ENGLEWOOD, Colo. — Because Graham Glasgow’s list of admirable characteristics includes intelligence and humility, he understood his precarious predicament.
Here was a starting right guard, a seven-year veteran coming off a season-ending injury to his lower left leg, due to make a lot of money with two younger and less expensive players behind him.
“I understand how the business works,’’ Glasgow said Tuesday in a phone interview with 9NEWS.
All that, and that’s not even including the irregular heartbeat issue he dealt with early last season before his leg fracture. After making $23.37 million in his previous two seasons with the Broncos, Glasgow was due to make $8.7 million in 2022. Of that, $3.1 million was guaranteed against injury, which kicked in when he suffered a Maisonneuve, or spiral, fracture to his left tibia on the final play of the first half in the Broncos’ 30-16 week 9 win at Dallas. The fracture also created some ligament damage to his ankle so his recovery is expected to last through the offseason.
He decided to stay in his Denver-area home with his wife and newborn daughter and rehab here. Glasgow agreed to a 2022 payout reduction from $8.7 million in 2022 to the $3.1 million guarantee with a chance to make another $1.4 million back if he plays 90 percent of the snaps. The play-time incentive ladder: $250,000 for 50 percent of the snaps; $500,000 for 60 percent of the snaps; $1 million for 70 percent; $1.2 million for 80 percent and $1.4 million for 90 percent.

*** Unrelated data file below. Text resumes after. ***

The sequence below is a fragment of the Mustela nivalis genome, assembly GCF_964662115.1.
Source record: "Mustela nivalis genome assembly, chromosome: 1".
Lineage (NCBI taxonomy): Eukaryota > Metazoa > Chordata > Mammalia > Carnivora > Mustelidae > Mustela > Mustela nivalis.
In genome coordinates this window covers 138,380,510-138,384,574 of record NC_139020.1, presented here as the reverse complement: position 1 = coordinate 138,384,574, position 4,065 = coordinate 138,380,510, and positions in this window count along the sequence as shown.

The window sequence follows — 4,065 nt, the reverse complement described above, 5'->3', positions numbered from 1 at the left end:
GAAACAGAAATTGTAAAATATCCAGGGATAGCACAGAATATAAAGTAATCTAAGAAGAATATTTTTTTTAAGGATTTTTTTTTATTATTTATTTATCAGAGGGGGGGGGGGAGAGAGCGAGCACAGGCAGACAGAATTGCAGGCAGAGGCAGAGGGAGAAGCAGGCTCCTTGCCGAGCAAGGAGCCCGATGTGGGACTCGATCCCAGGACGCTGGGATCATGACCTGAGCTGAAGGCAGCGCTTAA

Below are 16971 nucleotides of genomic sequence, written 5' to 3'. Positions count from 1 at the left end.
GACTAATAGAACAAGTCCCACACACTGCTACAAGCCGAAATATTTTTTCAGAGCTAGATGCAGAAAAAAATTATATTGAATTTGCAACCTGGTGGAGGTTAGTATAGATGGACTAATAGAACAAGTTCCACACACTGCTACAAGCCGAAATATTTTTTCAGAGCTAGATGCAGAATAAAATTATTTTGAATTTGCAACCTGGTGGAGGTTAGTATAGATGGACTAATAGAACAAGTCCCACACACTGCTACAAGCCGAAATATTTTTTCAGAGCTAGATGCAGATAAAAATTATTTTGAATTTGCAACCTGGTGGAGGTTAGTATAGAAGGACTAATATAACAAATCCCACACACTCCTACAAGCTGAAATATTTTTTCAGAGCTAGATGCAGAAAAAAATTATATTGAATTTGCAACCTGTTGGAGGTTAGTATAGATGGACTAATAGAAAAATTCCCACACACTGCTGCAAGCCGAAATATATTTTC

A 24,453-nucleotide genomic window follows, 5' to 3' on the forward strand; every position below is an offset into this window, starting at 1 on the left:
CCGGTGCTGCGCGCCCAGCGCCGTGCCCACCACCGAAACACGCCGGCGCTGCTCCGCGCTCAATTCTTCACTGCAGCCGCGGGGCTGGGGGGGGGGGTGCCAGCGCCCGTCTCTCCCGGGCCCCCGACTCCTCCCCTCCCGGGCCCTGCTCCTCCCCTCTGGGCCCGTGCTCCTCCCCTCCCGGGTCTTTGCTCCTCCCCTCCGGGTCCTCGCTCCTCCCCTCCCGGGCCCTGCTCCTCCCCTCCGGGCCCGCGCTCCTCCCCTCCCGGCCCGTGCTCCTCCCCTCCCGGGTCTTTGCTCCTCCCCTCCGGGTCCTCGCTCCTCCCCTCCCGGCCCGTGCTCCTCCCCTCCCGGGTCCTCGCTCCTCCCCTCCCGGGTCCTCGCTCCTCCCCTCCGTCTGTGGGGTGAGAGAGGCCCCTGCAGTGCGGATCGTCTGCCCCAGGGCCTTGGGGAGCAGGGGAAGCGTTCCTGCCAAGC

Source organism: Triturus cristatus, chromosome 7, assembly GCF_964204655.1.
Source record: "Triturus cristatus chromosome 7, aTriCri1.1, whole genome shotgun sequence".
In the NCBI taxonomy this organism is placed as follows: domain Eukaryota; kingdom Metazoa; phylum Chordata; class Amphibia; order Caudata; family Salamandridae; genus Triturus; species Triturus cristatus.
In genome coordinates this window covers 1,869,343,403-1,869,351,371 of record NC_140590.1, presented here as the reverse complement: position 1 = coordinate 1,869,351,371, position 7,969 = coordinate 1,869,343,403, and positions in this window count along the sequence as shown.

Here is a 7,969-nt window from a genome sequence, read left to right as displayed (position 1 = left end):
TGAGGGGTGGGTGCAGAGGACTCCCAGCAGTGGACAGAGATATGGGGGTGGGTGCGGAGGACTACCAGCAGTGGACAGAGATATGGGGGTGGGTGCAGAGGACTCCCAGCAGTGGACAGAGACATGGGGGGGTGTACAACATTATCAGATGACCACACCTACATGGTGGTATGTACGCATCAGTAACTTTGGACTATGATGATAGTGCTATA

The final year of his four-year contract, which is to pay him a non-guaranteed $11 million in 2023, remains intact.
To reach his 2022 play-time incentives, Glasgow will likely have to beat out Quinn Meinerz, the third-round rookie who replaced him at right guard the final eight games, or Netane Muti, who has four starts through his first two seasons. But Glasgow didn’t become an established NFL starting offensive lineman by backing off from competition.
“When it came down to go somewhere else or stay here, I’d rather stay here,’’ he said.
The Broncos didn’t want to lose Glasgow either. He’s a solid veteran, strong leader and a positive influence for the offensive line room. Plus he can still play. For Glasgow, saying no to the restructure idea would have meant shopping his talent on the free agent. He preferred to stay in Denver.
“Yeah I did, that’s No. 1,’’ Glasgow said. “It comes down to the fact that just when I felt I was starting to play well I wound up getting hurt. I had a lot of (stuff) I had to deal with this year so in some regard I kind of expected it. I just wanted to make sure I could be part of the team and play here.”
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